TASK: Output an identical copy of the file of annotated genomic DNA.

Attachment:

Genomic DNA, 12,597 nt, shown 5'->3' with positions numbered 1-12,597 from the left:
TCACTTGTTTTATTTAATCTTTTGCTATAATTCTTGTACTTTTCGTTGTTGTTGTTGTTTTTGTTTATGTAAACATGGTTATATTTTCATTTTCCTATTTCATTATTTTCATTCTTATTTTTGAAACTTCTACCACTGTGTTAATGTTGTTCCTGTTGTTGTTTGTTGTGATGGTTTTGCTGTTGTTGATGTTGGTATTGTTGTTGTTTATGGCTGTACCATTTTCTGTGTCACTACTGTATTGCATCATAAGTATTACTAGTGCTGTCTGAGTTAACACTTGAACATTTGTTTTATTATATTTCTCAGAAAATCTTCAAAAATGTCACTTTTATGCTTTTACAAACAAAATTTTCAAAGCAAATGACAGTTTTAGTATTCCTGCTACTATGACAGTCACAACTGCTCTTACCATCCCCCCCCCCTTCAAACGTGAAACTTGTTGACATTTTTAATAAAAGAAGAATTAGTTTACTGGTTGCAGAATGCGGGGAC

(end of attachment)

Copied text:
Genomic DNA, 12,597 nt, shown 5'->3' with positions numbered 1-12,597 from the left:
TCACTTGTTTTATTTAATCTTTTGCTATAATTCTTGTACTTTTCGTTGTTGTTGTTGTTTTTGTTTATGTAAACATGGTTATATTTTCATTTTCCTATTTCATTATTTTCATTCTTATTTTTGAAACTTCTACCACTGTGTTAATGTTGTTCCTGTTGTTGTTTGTTGTGATGGTTTTGCTGTTGTTGATGTTGGTATTGTTGTTGTTTATGGCTGTACCATTTTCTGTGTCACTACTGTATTGCATCATAAGTATTACTAGTGCTGTCTGAGTTAACACTTGAACATTTGTTTTATTATATTTCTCAGAAAATCTTCAAAAATGTCACTTTTATGCTTTTACAAACAAAATTTTCAAAGCAAATGACAGTTTTAGTATTCCTGCTACTATGACAGTCACAACTGCTCTTACCATCCCCCCCCCCTTCAAACGTGAAACTTGTTGACATTTTTAATAAAAGAAGAATTAGTTTACTGGTTGCAGAATGCGGGGAC